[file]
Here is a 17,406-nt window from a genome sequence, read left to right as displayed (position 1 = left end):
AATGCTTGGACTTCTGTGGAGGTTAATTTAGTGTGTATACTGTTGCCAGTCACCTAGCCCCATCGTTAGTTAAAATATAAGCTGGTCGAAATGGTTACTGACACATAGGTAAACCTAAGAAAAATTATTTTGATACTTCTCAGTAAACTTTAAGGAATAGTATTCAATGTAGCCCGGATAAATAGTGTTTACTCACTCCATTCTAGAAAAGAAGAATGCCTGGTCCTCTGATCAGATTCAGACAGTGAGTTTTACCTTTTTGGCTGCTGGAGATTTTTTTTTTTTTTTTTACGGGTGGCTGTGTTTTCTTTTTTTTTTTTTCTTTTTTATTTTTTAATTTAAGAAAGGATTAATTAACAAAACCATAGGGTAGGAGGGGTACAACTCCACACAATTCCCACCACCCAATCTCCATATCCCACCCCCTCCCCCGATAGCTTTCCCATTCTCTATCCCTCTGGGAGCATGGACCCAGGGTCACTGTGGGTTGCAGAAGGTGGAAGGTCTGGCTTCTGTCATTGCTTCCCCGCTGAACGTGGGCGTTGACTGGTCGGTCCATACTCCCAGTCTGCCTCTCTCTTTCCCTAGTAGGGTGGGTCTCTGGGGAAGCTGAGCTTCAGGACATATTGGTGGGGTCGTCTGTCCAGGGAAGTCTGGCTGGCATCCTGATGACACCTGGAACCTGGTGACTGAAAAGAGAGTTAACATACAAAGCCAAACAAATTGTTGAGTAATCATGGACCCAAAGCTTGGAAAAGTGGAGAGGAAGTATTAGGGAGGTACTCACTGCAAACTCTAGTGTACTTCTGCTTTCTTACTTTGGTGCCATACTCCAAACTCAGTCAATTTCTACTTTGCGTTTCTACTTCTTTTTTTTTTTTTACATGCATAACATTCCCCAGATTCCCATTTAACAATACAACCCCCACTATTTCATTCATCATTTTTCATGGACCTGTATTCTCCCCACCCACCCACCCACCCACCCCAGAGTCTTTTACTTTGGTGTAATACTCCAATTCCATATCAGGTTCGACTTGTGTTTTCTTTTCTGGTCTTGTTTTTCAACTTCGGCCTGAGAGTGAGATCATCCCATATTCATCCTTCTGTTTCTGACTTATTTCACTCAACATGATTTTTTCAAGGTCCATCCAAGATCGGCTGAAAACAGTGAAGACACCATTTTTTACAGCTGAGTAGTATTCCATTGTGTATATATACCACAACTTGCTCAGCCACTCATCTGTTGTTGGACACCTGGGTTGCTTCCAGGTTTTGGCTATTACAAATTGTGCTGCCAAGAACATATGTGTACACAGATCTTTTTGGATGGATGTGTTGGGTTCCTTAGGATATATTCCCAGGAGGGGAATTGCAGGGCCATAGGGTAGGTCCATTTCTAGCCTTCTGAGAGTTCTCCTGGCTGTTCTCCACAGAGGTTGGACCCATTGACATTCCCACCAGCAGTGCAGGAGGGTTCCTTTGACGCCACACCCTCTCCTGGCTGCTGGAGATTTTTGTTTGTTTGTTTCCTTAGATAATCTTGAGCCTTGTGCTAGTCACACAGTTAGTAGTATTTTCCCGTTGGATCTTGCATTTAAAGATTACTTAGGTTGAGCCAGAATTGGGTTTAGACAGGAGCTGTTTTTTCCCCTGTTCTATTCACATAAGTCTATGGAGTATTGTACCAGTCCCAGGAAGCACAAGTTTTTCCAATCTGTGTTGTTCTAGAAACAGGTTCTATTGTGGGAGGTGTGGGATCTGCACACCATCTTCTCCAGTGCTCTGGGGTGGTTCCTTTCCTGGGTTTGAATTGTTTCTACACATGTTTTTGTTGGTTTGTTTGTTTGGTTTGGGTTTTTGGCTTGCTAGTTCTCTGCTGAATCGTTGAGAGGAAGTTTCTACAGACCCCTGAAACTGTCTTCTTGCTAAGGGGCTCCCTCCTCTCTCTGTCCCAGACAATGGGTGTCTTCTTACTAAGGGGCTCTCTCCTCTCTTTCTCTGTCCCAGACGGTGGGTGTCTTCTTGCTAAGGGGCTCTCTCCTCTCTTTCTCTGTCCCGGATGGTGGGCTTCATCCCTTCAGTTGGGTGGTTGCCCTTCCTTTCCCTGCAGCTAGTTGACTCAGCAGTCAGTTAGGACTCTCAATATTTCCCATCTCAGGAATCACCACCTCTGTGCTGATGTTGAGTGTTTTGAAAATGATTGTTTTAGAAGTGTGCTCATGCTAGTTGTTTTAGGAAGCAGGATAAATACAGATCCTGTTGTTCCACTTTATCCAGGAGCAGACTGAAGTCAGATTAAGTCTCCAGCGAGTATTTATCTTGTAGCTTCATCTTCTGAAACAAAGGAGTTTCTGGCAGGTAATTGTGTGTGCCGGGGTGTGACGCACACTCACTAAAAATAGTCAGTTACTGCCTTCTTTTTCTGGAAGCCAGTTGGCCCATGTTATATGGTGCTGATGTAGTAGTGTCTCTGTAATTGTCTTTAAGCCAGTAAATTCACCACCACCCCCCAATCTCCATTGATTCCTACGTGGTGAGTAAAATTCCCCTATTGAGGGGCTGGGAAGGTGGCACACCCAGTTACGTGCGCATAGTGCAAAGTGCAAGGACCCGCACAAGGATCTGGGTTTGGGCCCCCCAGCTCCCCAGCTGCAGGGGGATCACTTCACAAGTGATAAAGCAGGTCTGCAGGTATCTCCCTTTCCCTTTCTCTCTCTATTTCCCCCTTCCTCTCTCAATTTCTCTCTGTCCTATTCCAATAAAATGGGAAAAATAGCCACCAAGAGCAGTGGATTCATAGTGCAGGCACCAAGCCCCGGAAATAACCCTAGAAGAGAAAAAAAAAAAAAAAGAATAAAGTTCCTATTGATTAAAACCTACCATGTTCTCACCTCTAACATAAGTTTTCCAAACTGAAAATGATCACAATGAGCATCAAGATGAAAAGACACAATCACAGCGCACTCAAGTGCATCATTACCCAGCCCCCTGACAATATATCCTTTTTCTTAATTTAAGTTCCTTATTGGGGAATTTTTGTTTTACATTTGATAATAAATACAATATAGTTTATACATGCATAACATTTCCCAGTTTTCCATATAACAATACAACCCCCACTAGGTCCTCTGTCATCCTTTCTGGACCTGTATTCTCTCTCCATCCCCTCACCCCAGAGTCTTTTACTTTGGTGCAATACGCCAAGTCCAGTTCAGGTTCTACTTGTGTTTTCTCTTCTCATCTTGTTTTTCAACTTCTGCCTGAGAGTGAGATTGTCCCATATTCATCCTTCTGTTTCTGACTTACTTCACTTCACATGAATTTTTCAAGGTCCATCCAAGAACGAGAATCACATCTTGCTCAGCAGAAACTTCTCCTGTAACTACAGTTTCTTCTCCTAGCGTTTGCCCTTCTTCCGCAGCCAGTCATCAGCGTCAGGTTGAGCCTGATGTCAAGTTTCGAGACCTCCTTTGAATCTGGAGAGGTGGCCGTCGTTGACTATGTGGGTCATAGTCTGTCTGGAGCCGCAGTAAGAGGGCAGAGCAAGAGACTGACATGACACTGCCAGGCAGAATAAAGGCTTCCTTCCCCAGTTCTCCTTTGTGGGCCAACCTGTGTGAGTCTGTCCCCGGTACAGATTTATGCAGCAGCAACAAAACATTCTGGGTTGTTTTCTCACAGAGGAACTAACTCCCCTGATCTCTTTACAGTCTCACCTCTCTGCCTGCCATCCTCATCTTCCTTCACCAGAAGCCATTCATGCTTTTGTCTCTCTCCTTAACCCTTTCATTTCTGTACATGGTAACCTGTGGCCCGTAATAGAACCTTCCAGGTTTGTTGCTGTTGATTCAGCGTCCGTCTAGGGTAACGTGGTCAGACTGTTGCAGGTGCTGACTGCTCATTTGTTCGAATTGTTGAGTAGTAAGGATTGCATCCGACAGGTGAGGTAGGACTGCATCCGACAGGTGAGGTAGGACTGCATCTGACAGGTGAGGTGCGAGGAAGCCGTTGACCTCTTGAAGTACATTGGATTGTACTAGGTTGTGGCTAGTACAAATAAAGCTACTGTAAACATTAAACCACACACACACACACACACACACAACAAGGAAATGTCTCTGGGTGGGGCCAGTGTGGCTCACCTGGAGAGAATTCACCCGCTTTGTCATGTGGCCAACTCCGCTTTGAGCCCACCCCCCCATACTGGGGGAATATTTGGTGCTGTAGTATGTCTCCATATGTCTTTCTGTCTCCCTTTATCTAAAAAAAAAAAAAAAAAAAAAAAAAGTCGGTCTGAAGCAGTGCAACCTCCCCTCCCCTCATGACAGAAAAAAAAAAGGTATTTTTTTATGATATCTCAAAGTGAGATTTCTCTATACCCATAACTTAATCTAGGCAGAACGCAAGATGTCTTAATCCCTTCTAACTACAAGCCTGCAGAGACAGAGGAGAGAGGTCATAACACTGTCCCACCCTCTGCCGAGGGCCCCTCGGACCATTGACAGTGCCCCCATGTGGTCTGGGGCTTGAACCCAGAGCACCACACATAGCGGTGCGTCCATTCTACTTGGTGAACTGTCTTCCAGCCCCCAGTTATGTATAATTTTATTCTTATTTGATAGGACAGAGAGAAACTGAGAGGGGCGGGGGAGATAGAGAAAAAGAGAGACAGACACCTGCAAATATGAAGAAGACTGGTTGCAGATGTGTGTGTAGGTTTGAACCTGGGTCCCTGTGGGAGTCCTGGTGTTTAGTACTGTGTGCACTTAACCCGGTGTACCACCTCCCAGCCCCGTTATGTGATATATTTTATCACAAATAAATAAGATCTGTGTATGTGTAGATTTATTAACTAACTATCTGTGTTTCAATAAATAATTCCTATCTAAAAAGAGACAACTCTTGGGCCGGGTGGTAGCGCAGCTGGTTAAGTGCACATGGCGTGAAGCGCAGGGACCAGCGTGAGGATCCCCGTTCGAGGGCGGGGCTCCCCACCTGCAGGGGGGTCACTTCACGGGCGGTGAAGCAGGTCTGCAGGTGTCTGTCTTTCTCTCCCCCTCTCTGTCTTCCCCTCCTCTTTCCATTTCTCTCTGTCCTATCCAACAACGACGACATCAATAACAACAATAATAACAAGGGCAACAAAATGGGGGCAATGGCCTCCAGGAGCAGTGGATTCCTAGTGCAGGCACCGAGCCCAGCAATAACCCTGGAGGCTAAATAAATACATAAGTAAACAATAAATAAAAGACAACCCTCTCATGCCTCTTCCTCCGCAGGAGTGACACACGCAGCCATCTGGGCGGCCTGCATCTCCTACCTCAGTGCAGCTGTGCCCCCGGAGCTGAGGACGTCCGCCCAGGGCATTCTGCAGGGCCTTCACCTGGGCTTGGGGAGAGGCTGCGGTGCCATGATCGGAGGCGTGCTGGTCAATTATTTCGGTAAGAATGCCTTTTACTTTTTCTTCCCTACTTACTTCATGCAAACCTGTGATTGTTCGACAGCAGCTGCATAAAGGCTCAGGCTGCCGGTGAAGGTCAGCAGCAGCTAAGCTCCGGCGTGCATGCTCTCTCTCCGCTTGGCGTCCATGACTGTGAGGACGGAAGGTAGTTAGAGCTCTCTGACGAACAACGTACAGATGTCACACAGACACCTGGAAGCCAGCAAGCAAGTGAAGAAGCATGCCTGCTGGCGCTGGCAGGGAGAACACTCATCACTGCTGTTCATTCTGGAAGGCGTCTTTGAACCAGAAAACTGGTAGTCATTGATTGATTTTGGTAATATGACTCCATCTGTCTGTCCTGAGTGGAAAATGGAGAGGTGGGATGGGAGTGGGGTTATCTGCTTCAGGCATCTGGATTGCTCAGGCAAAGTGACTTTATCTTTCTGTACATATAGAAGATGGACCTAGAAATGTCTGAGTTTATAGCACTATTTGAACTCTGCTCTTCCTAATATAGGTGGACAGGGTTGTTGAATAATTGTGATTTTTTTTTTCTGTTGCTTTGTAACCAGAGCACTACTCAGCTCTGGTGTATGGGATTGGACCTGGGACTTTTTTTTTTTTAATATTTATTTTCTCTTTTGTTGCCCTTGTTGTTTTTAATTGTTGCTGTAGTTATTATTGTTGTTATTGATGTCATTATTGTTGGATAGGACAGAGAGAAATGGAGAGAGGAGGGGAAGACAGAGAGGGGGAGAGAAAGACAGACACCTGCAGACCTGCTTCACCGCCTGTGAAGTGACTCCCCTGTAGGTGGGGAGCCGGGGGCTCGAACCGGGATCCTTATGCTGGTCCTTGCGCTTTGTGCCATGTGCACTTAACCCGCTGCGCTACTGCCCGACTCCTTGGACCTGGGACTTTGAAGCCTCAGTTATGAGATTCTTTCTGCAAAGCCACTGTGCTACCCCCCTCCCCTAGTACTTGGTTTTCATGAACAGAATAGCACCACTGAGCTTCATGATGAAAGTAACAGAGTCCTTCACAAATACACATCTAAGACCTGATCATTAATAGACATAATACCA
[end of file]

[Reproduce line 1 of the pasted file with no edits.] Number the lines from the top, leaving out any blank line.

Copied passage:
Here is a 17,406-nt window from a genome sequence, read left to right as displayed (position 1 = left end):